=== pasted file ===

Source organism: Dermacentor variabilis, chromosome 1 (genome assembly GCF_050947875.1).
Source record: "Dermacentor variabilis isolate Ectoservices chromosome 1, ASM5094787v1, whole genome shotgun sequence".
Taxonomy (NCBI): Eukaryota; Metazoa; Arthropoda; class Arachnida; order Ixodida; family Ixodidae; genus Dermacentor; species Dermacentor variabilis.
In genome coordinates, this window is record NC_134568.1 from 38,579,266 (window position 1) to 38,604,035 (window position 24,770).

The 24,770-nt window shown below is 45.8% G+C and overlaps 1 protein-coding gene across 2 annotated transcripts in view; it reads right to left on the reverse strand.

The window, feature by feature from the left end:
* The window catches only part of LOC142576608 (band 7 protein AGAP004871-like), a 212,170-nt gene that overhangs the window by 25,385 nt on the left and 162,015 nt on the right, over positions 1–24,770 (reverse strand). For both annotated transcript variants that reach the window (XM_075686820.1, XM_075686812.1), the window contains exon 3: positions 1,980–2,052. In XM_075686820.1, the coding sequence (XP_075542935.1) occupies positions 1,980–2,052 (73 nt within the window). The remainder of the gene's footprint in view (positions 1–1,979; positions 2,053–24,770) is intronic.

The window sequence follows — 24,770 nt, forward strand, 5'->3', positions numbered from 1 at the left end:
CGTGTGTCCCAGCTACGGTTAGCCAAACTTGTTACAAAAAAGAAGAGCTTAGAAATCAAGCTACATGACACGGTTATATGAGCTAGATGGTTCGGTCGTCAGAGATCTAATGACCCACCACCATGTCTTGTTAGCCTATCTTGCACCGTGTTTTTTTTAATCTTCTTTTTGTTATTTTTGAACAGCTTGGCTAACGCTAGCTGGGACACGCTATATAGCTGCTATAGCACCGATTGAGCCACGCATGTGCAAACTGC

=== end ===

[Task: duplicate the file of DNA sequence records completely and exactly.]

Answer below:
Source organism: Dermacentor variabilis, chromosome 1 (genome assembly GCF_050947875.1).
Source record: "Dermacentor variabilis isolate Ectoservices chromosome 1, ASM5094787v1, whole genome shotgun sequence".
Taxonomy (NCBI): Eukaryota; Metazoa; Arthropoda; class Arachnida; order Ixodida; family Ixodidae; genus Dermacentor; species Dermacentor variabilis.
In genome coordinates, this window is record NC_134568.1 from 38,579,266 (window position 1) to 38,604,035 (window position 24,770).

The 24,770-nt window shown below is 45.8% G+C and overlaps 1 protein-coding gene across 2 annotated transcripts in view; it reads right to left on the reverse strand.

The window, feature by feature from the left end:
* The window catches only part of LOC142576608 (band 7 protein AGAP004871-like), a 212,170-nt gene that overhangs the window by 25,385 nt on the left and 162,015 nt on the right, over positions 1–24,770 (reverse strand). For both annotated transcript variants that reach the window (XM_075686820.1, XM_075686812.1), the window contains exon 3: positions 1,980–2,052. In XM_075686820.1, the coding sequence (XP_075542935.1) occupies positions 1,980–2,052 (73 nt within the window). The remainder of the gene's footprint in view (positions 1–1,979; positions 2,053–24,770) is intronic.

The window sequence follows — 24,770 nt, forward strand, 5'->3', positions numbered from 1 at the left end:
CGTGTGTCCCAGCTACGGTTAGCCAAACTTGTTACAAAAAAGAAGAGCTTAGAAATCAAGCTACATGACACGGTTATATGAGCTAGATGGTTCGGTCGTCAGAGATCTAATGACCCACCACCATGTCTTGTTAGCCTATCTTGCACCGTGTTTTTTTTAATCTTCTTTTTGTTATTTTTGAACAGCTTGGCTAACGCTAGCTGGGACACGCTATATAGCTGCTATAGCACCGATTGAGCCACGCATGTGCAAACTGC